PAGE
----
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all-star-game-2014

While the rest of the world was on All-Star Break last week, we were in the thick of things. The Twin Cities hosted the All-Star Game with all its attendant events, and it was thrilling. From the Home Run Derby to the star-studded parties to the All-Star Game, the adrenaline was high.

With half of this year’s All-Star team being first-time qualifiers, it was so cool to watch the dynamic unfold. Sure, they were competitive and some showed-off. But you could see that they all genuinely cared about being there. I thought one of the highlights of the festivities was the tribute to New York Yankee Derek Jeter. As almost everyone (baseball fan or not) knows, Mr. Jeter is retiring after this year. So this was his last All-Star appearance as a player. The outpouring of respect for the man known as “Captain Clutch” was really something to behold, and learn from.

Most of the players and fans in that stadium that night have come up against Mr. Jeter in the past – and have come up short. Nevertheless, in the spirit of sportsmanship, those differences were put aside to pay homage to a man who deserves their respect.

Sportsmanship has taken some hits over the years. Most recently, there was the bite-seen-round-the-world, when Uruguay’s Luis Suarez bit an Italian opponent during a World Cup game. It was scandalous, and deservedly so.

Sports are big business and the win-at-all-costs mentality is increasingly evident. I may be naïve, but I believe this is a short term strategy with negative long-term repercussions.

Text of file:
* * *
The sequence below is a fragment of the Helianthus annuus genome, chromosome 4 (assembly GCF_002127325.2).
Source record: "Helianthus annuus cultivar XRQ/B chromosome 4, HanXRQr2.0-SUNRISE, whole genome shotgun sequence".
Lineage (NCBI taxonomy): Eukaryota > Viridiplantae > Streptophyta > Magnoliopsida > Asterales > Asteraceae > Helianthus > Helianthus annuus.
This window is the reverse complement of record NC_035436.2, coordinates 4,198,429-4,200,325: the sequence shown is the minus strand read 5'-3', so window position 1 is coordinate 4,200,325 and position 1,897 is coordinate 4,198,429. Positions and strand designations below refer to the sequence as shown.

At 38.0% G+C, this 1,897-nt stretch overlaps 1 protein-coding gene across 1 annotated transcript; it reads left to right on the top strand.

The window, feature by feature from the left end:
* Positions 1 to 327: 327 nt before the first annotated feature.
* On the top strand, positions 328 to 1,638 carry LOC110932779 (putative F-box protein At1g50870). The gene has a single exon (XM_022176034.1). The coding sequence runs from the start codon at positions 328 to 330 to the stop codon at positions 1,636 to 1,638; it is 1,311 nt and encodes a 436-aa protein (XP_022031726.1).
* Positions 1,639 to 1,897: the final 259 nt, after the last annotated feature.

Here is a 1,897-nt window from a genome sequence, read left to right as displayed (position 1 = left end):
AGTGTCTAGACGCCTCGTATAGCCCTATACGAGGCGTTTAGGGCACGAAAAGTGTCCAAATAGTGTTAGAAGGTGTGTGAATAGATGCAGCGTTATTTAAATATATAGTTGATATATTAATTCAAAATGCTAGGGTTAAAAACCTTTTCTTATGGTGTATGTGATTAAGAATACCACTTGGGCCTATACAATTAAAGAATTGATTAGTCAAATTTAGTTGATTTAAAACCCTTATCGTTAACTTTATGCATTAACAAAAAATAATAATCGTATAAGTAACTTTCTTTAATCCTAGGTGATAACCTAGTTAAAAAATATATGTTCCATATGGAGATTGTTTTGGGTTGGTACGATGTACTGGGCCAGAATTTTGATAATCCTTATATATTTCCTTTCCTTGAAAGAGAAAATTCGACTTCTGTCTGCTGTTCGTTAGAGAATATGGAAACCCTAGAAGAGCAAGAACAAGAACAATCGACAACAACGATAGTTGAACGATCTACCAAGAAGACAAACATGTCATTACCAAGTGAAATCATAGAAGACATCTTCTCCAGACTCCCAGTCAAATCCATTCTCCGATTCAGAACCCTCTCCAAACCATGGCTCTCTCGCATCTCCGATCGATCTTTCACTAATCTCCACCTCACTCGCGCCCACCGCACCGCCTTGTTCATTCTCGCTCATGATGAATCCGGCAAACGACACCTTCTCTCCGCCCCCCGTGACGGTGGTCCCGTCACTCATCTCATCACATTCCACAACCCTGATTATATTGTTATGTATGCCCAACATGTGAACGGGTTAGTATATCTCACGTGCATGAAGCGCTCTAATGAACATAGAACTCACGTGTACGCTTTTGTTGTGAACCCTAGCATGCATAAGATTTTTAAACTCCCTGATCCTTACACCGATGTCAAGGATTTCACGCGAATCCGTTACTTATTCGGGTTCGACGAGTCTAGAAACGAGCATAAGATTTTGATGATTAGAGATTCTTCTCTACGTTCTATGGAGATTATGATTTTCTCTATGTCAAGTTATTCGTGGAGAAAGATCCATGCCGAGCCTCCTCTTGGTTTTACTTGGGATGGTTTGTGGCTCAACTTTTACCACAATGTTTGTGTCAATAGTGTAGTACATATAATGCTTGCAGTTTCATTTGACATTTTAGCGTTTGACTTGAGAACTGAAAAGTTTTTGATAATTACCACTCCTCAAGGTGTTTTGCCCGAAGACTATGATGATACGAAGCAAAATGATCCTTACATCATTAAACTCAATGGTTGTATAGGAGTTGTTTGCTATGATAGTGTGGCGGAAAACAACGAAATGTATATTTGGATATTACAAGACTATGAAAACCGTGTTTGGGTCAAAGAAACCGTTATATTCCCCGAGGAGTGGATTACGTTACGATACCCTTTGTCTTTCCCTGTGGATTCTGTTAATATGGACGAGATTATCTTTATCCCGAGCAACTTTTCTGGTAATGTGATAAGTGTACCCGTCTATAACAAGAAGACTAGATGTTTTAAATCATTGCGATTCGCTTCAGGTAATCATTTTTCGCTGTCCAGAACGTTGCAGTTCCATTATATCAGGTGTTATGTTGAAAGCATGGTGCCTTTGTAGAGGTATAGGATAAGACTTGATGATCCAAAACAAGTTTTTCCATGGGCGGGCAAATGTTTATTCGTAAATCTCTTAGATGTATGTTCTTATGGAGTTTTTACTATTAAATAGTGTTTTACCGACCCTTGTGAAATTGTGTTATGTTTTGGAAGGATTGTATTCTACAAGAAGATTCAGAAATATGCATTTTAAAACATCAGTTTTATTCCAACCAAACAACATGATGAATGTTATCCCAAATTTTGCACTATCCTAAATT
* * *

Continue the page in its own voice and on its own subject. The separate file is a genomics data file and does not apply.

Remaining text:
I believe that healthy competition is good and even necessary to succeed. A worthy competitor keeps you focused and challenges you to bring your best game. But at no time does the desire to win justify unsportsmanlike behavior.

Bob Ley, ESPN’s longest tenured sportscaster, sums it up nicely:

“Simply trying to define sportsmanship, I think most folks would agree,’ responsibility and self-respect,’ qualities that today seem in short supply at times. If character is what you do when no one is watching, then perhaps sportsmanship is that conduct with everybody watching. Frankly, the sports industry would probably survive without sportsmanship. It’s so large and so well financed, but it would be refreshing if more parents and coaches, more administrators and more journalists, and especially more players realized there is room to win with flare and style and even get rich and still keep the values that first brought us here to the games.”

The only thing I can add to this is: Play ball!